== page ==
This regular expression is due to Abigail of Perl fame. Who is still very active, see http://search.cpan.org/~abigail/ for more.However while cute, it is very slow. It tries every possible factorization as a pattern match. When it succeeds, on a string of length n that means that n times it tries to match a string of length n against a specific pattern. This is O(n^2). Try it on primes like 35509, 195341, 526049 and 1030793 and you can observe the slowdown. (Some regular expression engines may employ tricks that speed this up over the naive analysis, but none will be super speedy about it.)Usual arithmetic is much more efficient. :-)

 It's even worse, because the speed of factoring algorithms is measured against the number of digits of the binary expansion, and this is a unary expansion. So it's really O(2^n^2)
 You really have to put parentheses when building "towers" of exponentials. The bound is (2^n)^2, which simplifies to 2^(2n). This is of course still horrible, but much less so than the 2^(n^2) for which what you wrote may be mistaken.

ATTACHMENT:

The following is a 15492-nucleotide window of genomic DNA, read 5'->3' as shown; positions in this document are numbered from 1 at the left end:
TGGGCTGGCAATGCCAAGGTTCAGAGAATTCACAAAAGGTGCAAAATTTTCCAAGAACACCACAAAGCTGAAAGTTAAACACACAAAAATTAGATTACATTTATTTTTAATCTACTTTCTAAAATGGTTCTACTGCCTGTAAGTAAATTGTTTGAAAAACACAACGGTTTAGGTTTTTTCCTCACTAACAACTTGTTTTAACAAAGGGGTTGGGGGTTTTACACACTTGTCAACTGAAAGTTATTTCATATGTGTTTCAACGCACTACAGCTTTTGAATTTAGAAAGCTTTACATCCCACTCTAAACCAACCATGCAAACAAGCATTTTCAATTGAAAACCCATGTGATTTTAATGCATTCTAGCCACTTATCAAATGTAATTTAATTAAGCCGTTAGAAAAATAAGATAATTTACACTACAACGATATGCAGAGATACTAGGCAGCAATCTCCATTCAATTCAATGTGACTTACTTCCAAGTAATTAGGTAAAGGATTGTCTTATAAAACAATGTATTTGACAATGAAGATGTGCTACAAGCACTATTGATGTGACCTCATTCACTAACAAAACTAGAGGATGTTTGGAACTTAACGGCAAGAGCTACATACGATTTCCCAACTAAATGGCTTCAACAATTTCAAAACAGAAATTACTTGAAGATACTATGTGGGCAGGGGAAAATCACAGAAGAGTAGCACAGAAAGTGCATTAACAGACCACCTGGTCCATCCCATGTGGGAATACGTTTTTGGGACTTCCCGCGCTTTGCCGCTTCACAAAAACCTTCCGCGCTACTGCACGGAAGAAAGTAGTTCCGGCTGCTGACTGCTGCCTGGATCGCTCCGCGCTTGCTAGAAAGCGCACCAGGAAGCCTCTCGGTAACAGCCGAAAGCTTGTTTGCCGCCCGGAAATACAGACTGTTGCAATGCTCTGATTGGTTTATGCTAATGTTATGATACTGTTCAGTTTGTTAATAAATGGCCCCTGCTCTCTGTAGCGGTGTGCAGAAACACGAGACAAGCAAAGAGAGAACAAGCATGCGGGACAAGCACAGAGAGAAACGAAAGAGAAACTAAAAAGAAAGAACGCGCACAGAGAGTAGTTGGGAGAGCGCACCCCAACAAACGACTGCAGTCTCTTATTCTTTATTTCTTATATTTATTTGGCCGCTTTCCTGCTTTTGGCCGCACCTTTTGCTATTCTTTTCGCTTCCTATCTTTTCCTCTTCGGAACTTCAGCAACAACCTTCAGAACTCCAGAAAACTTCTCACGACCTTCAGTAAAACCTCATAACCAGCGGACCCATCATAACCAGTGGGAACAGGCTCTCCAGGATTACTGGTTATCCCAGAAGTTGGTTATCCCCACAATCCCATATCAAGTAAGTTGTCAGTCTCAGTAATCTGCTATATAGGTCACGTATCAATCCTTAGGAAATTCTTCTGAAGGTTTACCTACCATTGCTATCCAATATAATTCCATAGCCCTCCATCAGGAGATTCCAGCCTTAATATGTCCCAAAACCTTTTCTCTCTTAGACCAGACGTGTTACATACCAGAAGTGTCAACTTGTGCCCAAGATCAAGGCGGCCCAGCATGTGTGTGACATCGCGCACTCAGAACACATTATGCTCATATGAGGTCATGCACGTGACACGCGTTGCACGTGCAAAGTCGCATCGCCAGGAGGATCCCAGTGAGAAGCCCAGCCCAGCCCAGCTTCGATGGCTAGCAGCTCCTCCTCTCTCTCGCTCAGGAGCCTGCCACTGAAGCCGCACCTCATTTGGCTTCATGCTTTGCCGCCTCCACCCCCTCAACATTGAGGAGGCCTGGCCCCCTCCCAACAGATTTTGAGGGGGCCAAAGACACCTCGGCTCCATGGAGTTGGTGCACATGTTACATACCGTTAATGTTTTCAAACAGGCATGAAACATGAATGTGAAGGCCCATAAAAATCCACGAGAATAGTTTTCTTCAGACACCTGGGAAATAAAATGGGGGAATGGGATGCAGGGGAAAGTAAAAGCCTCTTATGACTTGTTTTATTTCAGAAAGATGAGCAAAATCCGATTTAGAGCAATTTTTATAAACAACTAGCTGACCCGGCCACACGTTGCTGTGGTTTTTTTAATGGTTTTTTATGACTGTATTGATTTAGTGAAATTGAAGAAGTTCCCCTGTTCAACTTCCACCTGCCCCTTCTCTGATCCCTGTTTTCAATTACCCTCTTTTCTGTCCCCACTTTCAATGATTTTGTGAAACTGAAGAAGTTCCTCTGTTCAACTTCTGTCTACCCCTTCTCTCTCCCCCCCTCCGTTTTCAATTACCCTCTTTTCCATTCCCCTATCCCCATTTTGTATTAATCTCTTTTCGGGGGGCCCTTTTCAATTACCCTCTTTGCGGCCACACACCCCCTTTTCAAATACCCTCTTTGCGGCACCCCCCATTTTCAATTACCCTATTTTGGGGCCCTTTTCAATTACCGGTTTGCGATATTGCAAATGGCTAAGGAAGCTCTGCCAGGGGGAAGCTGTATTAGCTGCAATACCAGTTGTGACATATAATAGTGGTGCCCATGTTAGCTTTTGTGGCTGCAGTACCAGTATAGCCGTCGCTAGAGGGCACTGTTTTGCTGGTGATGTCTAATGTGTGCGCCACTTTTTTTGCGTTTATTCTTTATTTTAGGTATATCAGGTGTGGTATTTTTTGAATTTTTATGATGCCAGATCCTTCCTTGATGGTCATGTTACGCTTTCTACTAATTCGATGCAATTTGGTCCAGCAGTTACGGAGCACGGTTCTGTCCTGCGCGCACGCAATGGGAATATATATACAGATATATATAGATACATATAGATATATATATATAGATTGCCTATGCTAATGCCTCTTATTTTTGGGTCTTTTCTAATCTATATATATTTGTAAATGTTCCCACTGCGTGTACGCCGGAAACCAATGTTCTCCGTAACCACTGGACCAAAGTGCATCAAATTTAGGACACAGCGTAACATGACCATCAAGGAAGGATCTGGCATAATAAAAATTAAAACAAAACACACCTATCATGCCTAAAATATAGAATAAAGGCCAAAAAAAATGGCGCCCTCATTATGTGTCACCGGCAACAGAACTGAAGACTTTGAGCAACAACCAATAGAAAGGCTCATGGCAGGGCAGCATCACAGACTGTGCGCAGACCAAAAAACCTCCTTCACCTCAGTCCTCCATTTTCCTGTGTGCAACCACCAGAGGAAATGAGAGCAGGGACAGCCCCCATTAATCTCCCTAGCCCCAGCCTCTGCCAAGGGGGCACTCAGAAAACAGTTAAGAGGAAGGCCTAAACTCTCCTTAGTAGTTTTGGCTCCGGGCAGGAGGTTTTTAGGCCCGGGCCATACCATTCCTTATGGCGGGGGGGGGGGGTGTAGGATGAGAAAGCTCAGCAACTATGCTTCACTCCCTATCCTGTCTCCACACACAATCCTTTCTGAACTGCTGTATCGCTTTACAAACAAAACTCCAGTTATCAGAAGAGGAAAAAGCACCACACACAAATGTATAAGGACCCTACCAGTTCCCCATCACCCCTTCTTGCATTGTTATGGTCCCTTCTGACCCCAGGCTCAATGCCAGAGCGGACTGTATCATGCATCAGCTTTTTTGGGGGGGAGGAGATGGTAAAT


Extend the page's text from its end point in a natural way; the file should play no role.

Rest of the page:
Yeah, I realized that after the edit link expired. Let's just disambiguate the expression in whatever way makes me look best :)
 It's right associative, normally :)
 Thank you for answering my anticipated question. I was thinking, "There is some beauty here, but this seems very slow relative to other options."
 Some how the beauty of this reminds me of Lambda calculus and Church numerals.
 Aha! My memory doesn't fail me... I recall her discussing it on #perl 18 or 19 years ago.

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